Failed engines blamed in British Airways crash landing

Peter Burkill
Peter Burkill

Captain Peter Burkill, centre, and his crew Cabin Service Director Sharron Eaton-Mercer, right, and First Senior Officer John Coward, who were flying the British Airways Boeing 777 plane flying from China that landed short of the runway at London's Heathrow Airport, pose together after reading a statement at the airport, Friday Jan. 18, 2008. A British Airways passenger jet crash landed Thursday at Heathrow airport, tearing its underbelly, damaging its wings and skidding to a halt before emergency chutes deployed. All 152 passengers and crew escaped safely, but eight suffered injuries.

Kirsty Wigglesworth/The Associated Press
Published: Saturday, January 19, 2008 at 10:04 p.m.
Last Modified: Saturday, January 19, 2008 at 10:04 p.m.

LONDON - The engines on a British Airways plane that crash-landed at London's Heathrow airport failed to respond for a demand to increase thrust about two miles before it reached the runway, a preliminary accident report said Friday.

Using flight recorder information, investigators will focus on what might have caused the engine problem on British Airways Flight 038 from Beijing to London, according to the report from Britain's Air Accidents Investigation Branch.

The British Airways Boeing 777 made a crunching touchdown short of the runway on Thursday, ripping off the plane's landing gear and severely damaging the two engines and wings. Nineteen injuries were reported among the 152 people aboard.

"The aircraft speed reduced and the aircraft descended onto the grass short of the paved runway surface," the report said.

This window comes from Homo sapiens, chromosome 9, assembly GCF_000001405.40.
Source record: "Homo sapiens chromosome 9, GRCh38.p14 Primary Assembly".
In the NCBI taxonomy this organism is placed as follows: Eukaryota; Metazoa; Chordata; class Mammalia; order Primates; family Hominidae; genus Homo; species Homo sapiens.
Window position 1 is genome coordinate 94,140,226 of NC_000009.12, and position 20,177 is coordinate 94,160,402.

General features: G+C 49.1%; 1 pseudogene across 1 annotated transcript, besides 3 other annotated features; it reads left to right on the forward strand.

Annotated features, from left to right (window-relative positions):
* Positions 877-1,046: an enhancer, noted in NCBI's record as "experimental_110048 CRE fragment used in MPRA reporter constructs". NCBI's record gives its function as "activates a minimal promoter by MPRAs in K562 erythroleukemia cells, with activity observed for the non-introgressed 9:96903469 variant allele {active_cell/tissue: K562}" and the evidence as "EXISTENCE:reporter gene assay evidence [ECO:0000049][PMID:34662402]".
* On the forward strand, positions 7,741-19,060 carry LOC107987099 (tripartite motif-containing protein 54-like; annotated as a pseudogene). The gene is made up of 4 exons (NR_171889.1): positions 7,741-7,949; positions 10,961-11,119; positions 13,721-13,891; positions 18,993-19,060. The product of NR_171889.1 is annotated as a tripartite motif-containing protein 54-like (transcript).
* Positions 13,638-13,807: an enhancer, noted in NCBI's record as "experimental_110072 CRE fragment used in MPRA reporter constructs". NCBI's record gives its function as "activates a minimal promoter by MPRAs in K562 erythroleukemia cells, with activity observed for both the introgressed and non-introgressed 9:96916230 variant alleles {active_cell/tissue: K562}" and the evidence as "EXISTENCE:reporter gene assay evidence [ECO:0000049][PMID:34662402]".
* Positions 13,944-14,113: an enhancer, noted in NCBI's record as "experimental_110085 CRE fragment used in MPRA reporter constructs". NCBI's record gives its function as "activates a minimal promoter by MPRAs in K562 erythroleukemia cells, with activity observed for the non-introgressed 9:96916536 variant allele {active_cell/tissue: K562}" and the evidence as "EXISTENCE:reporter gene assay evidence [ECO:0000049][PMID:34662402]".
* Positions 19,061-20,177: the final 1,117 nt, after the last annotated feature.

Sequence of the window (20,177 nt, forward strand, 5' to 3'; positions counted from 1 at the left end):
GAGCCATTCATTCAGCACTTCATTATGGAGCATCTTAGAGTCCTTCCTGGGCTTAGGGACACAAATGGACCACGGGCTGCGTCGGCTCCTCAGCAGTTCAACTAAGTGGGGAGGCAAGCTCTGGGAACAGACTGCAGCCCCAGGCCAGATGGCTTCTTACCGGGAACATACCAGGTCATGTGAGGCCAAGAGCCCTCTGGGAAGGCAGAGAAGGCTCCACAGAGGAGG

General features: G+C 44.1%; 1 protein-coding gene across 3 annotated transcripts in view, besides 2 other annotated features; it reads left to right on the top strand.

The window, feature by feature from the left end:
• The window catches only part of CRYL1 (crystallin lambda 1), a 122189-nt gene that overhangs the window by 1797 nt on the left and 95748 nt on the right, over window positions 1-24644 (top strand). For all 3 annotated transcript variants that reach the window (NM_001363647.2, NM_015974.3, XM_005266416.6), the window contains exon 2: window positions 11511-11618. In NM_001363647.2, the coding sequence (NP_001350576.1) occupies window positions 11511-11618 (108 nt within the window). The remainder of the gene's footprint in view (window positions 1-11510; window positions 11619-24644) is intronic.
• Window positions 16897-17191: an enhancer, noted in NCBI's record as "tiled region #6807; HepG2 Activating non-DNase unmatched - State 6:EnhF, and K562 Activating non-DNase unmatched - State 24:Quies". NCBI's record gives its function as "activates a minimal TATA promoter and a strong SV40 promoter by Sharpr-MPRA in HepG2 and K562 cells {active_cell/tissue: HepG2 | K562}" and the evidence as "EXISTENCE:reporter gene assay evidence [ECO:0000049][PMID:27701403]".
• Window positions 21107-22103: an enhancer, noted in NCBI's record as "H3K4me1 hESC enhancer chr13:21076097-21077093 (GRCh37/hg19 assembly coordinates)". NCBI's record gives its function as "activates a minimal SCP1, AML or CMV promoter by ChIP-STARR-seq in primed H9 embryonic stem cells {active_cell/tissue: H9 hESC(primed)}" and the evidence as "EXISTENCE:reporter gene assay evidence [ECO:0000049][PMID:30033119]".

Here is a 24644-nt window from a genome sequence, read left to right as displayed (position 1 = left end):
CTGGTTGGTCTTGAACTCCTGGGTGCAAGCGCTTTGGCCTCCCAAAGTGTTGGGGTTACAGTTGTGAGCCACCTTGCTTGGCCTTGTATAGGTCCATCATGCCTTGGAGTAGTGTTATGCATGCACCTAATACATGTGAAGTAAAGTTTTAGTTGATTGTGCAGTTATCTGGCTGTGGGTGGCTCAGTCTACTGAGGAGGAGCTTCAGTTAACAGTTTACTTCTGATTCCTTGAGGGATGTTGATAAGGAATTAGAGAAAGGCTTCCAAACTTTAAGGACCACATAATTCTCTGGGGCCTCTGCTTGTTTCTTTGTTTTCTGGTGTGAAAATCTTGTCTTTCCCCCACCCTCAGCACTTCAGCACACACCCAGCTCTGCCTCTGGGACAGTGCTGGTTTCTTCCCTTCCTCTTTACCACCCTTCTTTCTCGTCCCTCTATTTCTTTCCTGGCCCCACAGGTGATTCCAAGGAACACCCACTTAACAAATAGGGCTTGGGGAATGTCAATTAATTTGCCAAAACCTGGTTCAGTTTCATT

The captain of the jet paid tribute to his co-pilot, saying his actions to safely bring down the stricken plane were remarkable.

"Flying is about teamwork, and we had a fantastic team on board," Capt. Peter Burkill told reporters at British Airways' London headquarters, before singling out Senior First Officer John Coward, who was at the controls, for special praise.

More than 53 flights from Heathrow airport were canceled early Friday in the continuing disruption caused by the crash landing at Europe's busiest airport. The crumpled plane remained on the runway Friday.

British Airways had said it expected to operate all of its long-haul flights from Heathrow on Friday and 90 percent of short-haul operations.

The U.S. National Transportation Safety Board has dispatched a team to assist in the investigation.

David Gleave, the chief safety investigator at Aviation Hazard Analysis, a private company, said a bird strike or fuel shortage would be among the possibilities investigators would consider as being behind the accident.

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